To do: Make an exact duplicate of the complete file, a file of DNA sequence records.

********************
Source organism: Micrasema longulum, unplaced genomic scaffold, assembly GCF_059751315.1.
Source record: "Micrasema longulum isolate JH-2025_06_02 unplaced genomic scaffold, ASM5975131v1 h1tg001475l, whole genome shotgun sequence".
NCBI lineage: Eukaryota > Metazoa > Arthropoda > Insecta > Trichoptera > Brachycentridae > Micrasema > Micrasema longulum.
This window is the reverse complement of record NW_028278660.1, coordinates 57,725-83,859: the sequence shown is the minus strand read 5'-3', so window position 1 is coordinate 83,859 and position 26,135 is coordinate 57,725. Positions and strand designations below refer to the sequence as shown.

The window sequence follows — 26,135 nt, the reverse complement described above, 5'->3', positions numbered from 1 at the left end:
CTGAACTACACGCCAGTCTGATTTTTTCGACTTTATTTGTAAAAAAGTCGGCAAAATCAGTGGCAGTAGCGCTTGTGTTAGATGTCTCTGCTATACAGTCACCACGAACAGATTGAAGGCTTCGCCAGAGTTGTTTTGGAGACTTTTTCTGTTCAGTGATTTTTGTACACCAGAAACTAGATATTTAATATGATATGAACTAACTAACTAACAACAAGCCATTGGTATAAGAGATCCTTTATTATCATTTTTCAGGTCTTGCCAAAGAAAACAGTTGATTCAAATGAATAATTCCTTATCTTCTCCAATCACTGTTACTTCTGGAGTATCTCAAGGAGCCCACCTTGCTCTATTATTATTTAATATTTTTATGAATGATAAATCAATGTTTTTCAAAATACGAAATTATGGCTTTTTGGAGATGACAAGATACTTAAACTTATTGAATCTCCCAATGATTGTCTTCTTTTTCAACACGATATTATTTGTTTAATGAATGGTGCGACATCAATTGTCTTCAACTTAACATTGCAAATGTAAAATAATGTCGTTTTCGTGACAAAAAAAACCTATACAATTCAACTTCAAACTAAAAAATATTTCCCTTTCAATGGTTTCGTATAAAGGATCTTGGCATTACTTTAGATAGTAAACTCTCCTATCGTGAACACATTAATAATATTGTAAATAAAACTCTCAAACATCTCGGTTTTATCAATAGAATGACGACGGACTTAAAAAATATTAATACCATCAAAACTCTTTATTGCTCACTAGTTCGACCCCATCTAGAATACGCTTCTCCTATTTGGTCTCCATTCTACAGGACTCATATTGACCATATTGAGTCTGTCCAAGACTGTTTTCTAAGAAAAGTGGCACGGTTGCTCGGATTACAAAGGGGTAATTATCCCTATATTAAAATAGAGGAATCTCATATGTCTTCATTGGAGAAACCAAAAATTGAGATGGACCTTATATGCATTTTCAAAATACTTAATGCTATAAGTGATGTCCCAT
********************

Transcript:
Source organism: Micrasema longulum, unplaced genomic scaffold, assembly GCF_059751315.1.
Source record: "Micrasema longulum isolate JH-2025_06_02 unplaced genomic scaffold, ASM5975131v1 h1tg001475l, whole genome shotgun sequence".
NCBI lineage: Eukaryota > Metazoa > Arthropoda > Insecta > Trichoptera > Brachycentridae > Micrasema > Micrasema longulum.
This window is the reverse complement of record NW_028278660.1, coordinates 57,725-83,859: the sequence shown is the minus strand read 5'-3', so window position 1 is coordinate 83,859 and position 26,135 is coordinate 57,725. Positions and strand designations below refer to the sequence as shown.

The window sequence follows — 26,135 nt, the reverse complement described above, 5'->3', positions numbered from 1 at the left end:
CTGAACTACACGCCAGTCTGATTTTTTCGACTTTATTTGTAAAAAAGTCGGCAAAATCAGTGGCAGTAGCGCTTGTGTTAGATGTCTCTGCTATACAGTCACCACGAACAGATTGAAGGCTTCGCCAGAGTTGTTTTGGAGACTTTTTCTGTTCAGTGATTTTTGTACACCAGAAACTAGATATTTAATATGATATGAACTAACTAACTAACAACAAGCCATTGGTATAAGAGATCCTTTATTATCATTTTTCAGGTCTTGCCAAAGAAAACAGTTGATTCAAATGAATAATTCCTTATCTTCTCCAATCACTGTTACTTCTGGAGTATCTCAAGGAGCCCACCTTGCTCTATTATTATTTAATATTTTTATGAATGATAAATCAATGTTTTTCAAAATACGAAATTATGGCTTTTTGGAGATGACAAGATACTTAAACTTATTGAATCTCCCAATGATTGTCTTCTTTTTCAACACGATATTATTTGTTTAATGAATGGTGCGACATCAATTGTCTTCAACTTAACATTGCAAATGTAAAATAATGTCGTTTTCGTGACAAAAAAAACCTATACAATTCAACTTCAAACTAAAAAATATTTCCCTTTCAATGGTTTCGTATAAAGGATCTTGGCATTACTTTAGATAGTAAACTCTCCTATCGTGAACACATTAATAATATTGTAAATAAAACTCTCAAACATCTCGGTTTTATCAATAGAATGACGACGGACTTAAAAAATATTAATACCATCAAAACTCTTTATTGCTCACTAGTTCGACCCCATCTAGAATACGCTTCTCCTATTTGGTCTCCATTCTACAGGACTCATATTGACCATATTGAGTCTGTCCAAGACTGTTTTCTAAGAAAAGTGGCACGGTTGCTCGGATTACAAAGGGGTAATTATCCCTATATTAAAATAGAGGAATCTCATATGTCTTCATTGGAGAAACCAAAAATTGAGATGGACCTTATATGCATTTTCAAAATACTTAATGCTATAAGTGATGTCCCAT